Turkey’s fight against trafficking cultural property continues during COVID-19, says culture and tourism minister
A 1,800-year-old Lydian-era atonement inscription was featured Wednesday in a museum exhibit in Turkey, after it was smuggled from the country and found 23 years ago in Italy.
The inscription was returned to Turkey early on Wednesday and placed in the Museum of Anatolian Civilizations in the capital Ankara.
Culture and Tourism Minister Mehmet Nuri Ersoy said Turkey remained determined to fight against the trafficking of its cultural property during the novel coronavirus pandemic.
“Over the past 18 years, we’ve secured the return of 4,441 historical artifacts to our country. We’ve increased our institutional capacity as of February 2020 for a more effective fight against trafficking in cultural property,” Ersoy said during a ceremony in the capital Ankara.
“Fighting against trafficking cannot succeed only through the efforts of state institutions. All our people should protect our cultural property with the awareness of their civic responsibility, show awareness and support in their protection,” he said.
Caring as much about the return of other countries’ cultural property as it did about its own, Turkey returned has 81 historical artifacts of Iraqi origin as a result of a protocol signed with Baghdad in September 2019, said Ersoy.
It also delivered to Chinese artifacts to Beijing’s envoy in Ankara with a ceremony held at the Museum of Anatolian Civilizations, he added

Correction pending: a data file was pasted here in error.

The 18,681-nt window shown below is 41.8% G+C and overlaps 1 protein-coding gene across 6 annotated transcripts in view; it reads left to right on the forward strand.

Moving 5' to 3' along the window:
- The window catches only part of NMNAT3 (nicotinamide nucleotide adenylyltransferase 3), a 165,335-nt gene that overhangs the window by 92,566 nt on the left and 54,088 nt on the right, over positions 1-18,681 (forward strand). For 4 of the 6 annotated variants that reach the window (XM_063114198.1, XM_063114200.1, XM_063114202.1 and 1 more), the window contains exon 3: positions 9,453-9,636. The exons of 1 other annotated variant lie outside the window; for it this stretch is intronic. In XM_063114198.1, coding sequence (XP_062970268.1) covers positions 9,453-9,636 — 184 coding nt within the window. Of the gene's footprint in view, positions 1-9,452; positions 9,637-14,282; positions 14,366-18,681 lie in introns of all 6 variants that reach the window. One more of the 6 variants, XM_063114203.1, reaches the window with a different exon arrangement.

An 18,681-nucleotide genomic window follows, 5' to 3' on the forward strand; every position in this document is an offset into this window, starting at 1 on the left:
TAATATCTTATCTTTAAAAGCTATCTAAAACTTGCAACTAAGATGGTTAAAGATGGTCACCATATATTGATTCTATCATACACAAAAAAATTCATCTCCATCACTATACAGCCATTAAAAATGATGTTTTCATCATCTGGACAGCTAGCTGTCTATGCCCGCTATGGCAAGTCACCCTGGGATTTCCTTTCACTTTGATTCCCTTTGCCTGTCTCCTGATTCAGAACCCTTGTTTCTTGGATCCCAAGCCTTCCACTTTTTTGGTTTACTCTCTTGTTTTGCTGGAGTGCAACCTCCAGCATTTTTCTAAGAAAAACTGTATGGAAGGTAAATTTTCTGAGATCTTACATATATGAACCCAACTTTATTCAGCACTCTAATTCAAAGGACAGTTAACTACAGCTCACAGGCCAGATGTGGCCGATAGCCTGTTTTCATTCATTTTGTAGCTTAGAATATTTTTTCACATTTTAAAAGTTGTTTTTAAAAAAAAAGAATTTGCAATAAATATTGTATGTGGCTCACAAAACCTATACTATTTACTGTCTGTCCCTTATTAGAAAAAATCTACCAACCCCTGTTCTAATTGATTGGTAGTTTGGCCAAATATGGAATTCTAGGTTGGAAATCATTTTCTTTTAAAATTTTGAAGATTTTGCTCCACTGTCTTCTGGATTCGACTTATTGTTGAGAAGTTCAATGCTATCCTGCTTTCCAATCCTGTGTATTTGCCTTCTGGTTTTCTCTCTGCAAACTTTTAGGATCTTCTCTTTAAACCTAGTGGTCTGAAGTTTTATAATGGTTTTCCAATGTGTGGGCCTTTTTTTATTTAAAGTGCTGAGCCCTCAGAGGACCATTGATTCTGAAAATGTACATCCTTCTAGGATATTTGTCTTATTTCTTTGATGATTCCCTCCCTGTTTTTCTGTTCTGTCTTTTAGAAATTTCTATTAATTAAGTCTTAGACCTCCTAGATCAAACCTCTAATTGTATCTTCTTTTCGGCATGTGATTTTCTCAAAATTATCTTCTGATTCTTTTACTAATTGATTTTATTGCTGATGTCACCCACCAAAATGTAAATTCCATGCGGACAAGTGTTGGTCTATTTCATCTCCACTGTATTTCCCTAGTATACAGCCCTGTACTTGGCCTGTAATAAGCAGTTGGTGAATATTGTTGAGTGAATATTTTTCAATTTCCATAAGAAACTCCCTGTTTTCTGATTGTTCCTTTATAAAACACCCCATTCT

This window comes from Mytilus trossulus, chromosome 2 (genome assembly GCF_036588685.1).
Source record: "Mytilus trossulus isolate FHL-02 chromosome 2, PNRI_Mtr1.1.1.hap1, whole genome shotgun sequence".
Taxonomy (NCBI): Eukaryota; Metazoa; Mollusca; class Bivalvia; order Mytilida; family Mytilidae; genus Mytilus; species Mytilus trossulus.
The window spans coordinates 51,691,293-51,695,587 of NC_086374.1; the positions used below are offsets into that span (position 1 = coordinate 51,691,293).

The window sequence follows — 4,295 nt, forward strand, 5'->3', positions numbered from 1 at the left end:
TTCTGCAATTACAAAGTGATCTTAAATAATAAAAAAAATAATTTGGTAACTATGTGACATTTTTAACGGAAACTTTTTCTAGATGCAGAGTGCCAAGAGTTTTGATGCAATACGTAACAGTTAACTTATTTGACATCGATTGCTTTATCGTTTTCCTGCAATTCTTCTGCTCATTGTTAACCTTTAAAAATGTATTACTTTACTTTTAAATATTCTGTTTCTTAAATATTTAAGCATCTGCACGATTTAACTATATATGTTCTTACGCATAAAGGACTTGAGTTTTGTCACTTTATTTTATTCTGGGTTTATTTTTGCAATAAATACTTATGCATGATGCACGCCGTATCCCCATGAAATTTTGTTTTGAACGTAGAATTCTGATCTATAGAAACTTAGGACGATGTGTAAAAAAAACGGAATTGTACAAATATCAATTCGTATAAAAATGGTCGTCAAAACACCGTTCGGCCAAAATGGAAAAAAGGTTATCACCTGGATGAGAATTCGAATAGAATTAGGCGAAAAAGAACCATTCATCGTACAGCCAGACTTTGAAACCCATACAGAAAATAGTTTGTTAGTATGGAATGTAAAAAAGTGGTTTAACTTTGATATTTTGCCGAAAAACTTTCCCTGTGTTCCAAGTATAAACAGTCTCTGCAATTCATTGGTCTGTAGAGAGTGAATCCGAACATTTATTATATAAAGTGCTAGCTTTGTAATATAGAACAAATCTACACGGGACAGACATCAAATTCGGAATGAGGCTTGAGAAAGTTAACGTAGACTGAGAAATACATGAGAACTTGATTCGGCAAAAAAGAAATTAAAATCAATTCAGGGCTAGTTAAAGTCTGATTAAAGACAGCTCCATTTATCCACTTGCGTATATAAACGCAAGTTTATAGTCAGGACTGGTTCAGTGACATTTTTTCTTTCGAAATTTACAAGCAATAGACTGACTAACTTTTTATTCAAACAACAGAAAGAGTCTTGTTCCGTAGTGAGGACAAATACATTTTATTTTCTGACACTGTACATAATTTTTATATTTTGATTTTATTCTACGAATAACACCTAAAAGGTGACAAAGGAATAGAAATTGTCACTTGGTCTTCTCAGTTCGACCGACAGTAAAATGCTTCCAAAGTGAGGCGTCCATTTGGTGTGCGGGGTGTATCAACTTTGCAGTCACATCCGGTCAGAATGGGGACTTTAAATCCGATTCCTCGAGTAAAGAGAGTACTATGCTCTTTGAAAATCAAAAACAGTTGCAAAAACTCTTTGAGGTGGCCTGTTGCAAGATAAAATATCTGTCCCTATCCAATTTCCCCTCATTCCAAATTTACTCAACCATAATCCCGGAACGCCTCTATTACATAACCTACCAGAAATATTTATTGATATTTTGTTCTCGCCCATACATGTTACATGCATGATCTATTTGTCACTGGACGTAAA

“We’ll continue our work in this area determinedly. Every historical artifact is beautiful and meaningful in its own homeland, where it belongs.”
The inscription was seized in 1997 during a raid by an Italian anti-smuggling unit at the workplace of an antique merchant.
Italian authorities reported the situation to Turkey on suspicion it might belong to the Lydians, an ancient Anatolian civilization.
Turkey confirmed the inscription was smuggled from the Apollon Aksyros Temple in the ancient city of Saitta in Manisa province, launching a long legal battle for its return in 1998 in which it presented evidence showing that the artifact had been smuggled from Turkey.
But, an Italian court ruled against Turkey in 2012 and Ankara subsequently appealed. The decision was suspended in 2013.
The Florence Court of Appeal ruled on Nov. 5, 2019, that the inscription belonged to Turkey, setting off the return process.
Ankara’s ambassador to Rome, Murat Salim Esenli, received the inscription in Florence on Sept. 19.